Hardly Working (1981)

hardly working

By Richard Winters

My Rating: 2 out of 10

4-Word Review: Klutz can’t find work.

Bo Hooper (Jerry Lewis) is a circus clown who finds himself out of a job. His sister Claire (Susan Oliver) and her belligerent husband Robert (Roger C. Carmel) agree to take him in and help him find a new source of income. Things aren’t easy as Bo proves to be a major klutz at everything and gets fired from most of his jobs on his very first day. He finally gets hired as a mailman that after a rough start begins to go semi-smoothly, but will his secret relationship with Millie (Deanna Lund) who is his boss’s daughter help ruin it?

I admit I’ve never been much of a Lewis fan. His routine seems too much like that of a 5-year-old desperate for attention and willing to do any inane thing for a cheap laugh. Peter Sellers and Don Knotts have played similar klutzy characters, but they at least came off as semi-believable adults albeit not very bright ones. Lewis though is this middle-aged man who for no warning or reason will suddenly revert to the behavior of a 6-year-old, which isn’t funny, but creepy, weird and pathetic instead. You start to wonder how this character was able to make it in the adult world as long as he had without being sent away somewhere instead of whether he will get a job or not.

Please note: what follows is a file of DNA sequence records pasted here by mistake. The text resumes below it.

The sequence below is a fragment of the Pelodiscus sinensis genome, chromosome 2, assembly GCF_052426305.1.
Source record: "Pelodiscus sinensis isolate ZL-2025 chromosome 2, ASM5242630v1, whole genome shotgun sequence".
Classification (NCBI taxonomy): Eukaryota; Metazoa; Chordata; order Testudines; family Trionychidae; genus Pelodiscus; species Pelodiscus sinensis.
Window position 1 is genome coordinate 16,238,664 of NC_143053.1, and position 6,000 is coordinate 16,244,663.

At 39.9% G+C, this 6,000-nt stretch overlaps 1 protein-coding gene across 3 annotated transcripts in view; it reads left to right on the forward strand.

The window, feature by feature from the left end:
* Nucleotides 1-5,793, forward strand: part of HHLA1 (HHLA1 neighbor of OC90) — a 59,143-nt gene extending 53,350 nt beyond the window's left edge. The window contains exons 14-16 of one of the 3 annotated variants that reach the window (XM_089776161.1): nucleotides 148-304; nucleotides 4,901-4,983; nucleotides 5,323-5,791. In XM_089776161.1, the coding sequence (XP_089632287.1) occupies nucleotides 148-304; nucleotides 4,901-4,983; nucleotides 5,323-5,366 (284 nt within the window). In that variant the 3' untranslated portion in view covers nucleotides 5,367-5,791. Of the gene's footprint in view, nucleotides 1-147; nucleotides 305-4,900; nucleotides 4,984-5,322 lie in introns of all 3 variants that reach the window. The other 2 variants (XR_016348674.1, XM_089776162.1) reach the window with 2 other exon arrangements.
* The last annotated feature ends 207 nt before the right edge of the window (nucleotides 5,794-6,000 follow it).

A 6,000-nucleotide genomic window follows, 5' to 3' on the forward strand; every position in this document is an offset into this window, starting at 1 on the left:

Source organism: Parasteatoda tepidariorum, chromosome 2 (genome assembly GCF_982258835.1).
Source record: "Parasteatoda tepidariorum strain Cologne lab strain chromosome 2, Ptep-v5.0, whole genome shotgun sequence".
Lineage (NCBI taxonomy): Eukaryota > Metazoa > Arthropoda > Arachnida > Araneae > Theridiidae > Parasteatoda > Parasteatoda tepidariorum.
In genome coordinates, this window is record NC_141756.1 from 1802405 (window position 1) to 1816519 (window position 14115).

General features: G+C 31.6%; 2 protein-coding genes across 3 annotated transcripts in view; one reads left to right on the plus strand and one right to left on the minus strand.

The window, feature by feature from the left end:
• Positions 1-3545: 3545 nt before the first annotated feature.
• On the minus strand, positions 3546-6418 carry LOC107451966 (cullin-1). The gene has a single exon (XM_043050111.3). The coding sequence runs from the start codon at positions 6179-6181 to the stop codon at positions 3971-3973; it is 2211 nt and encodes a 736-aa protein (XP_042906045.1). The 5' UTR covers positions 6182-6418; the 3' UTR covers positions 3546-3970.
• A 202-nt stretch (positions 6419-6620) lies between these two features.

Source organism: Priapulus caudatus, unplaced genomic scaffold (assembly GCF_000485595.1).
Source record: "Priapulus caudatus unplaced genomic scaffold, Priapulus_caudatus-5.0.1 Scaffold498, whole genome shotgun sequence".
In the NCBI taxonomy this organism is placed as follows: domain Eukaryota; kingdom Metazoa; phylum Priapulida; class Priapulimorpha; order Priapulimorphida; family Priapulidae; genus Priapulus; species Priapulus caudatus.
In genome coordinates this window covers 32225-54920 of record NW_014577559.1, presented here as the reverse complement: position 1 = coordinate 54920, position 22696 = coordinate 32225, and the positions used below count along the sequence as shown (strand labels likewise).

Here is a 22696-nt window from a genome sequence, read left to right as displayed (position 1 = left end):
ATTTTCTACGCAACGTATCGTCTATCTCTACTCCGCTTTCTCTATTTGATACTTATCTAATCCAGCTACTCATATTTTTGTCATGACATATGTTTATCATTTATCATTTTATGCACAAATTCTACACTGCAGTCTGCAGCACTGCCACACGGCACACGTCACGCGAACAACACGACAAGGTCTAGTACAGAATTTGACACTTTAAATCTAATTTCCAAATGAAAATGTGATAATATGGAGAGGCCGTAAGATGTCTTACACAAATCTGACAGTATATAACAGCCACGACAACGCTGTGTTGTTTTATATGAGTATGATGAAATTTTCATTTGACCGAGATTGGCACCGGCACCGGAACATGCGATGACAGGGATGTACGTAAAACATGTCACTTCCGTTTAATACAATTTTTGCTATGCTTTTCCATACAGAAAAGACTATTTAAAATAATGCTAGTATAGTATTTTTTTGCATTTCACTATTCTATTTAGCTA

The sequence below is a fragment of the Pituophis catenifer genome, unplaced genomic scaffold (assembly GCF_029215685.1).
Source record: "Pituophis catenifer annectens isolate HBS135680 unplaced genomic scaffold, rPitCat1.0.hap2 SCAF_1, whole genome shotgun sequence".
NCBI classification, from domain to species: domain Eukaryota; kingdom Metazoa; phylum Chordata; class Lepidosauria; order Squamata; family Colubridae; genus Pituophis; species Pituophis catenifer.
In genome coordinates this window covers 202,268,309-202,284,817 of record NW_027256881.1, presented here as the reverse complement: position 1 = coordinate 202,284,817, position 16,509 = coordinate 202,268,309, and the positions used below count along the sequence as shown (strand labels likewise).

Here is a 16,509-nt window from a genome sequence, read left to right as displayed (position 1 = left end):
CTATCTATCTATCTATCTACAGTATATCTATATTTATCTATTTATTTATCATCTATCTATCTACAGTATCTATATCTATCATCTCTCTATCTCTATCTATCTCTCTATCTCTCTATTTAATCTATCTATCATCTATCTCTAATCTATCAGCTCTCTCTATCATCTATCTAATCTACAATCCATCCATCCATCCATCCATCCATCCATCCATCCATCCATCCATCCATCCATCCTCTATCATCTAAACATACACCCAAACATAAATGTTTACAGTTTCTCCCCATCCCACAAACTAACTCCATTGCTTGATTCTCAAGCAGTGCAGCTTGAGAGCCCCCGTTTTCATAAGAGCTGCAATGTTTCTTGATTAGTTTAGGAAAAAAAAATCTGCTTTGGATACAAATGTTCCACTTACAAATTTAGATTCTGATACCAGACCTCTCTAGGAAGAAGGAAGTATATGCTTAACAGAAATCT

His shtick amounts to nothing more than accidently knocking something over and spilling contents onto the floor, which is about as simplistic and basic as you can get. In many cases he doesn’t even offer to pick it up, which forces others to do it instead. In one instance he knocks over some materials that were lying on top of his boss’s file cabinet and then just lets them remain on the floor only to have the stuff three minutes later magically reappear on the top of the cabinet anyways.

The empty logic of this already threadbare concept is another issue. Why must this circus clown resort to doing jobs he has no experience in? Aren’t there other circuses out there that he could work for? And wouldn’t a man who has spent years working in that industry have built up a network of contacts that he could go to in time of need?

His foray working as a sushi chef where he pretends to be Japanese will be deemed offensive and racist by today’s standards, but the film’s worst scene is the one involving a blimp. He decides on a whim to pilot one despite being on-the-clock as a postman. Since the character is unable to flip even a light switch without causing a catastrophe one would expect his blimp drive to have dire consequences, but instead he pulls it off without a hitch and then somehow doesn’t lose his job or get arrested afterwards.

Filmed in 1979 the production was forced to go on hiatus for 6 months when it lost funding, which may be why Oliver and Carmel, who appear predominantly during the first half, disappear completely without explanation during the second part. In either event Lewis’ ‘big comeback’ after a 10-year absence from the big screen is a complete misfire. His material hasn’t evolved at all and he relies on the most infantile jokes and insipid scenarios imaginable that wouldn’t entertain a bored child let alone an adult.

My Rating: 2 out of 10

Released: April 3, 1981

Runtime: 1Hour 29Minutes

Rated PG

Director: Jerry Lewis

Studio: 20th Century Fox

Available: VHS

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